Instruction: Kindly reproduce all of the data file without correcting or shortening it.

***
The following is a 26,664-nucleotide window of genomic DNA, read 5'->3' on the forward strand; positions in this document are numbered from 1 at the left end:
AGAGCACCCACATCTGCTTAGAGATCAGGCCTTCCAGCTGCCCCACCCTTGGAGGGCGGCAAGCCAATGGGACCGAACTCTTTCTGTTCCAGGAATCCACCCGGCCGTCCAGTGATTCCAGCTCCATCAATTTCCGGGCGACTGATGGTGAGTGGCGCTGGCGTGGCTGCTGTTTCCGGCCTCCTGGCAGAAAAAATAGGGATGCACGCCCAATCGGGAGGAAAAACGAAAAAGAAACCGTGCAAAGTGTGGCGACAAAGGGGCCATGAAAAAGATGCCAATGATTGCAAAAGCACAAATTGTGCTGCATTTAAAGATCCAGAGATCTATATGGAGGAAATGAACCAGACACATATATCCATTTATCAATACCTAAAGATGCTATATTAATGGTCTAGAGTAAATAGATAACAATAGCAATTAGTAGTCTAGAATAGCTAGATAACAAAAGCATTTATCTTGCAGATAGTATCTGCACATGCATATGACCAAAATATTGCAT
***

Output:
The following is a 26,664-nucleotide window of genomic DNA, read 5'->3' on the forward strand; positions in this document are numbered from 1 at the left end:
AGAGCACCCACATCTGCTTAGAGATCAGGCCTTCCAGCTGCCCCACCCTTGGAGGGCGGCAAGCCAATGGGACCGAACTCTTTCTGTTCCAGGAATCCACCCGGCCGTCCAGTGATTCCAGCTCCATCAATTTCCGGGCGACTGATGGTGAGTGGCGCTGGCGTGGCTGCTGTTTCCGGCCTCCTGGCAGAAAAAATAGGGATGCACGCCCAATCGGGAGGAAAAACGAAAAAGAAACCGTGCAAAGTGTGGCGACAAAGGGGCCATGAAAAAGATGCCAATGATTGCAAAAGCACAAATTGTGCTGCATTTAAAGATCCAGAGATCTATATGGAGGAAATGAACCAGACACATATATCCATTTATCAATACCTAAAGATGCTATATTAATGGTCTAGAGTAAATAGATAACAATAGCAATTAGTAGTCTAGAATAGCTAGATAACAAAAGCATTTATCTTGCAGATAGTATCTGCACATGCATATGACCAAAATATTGCAT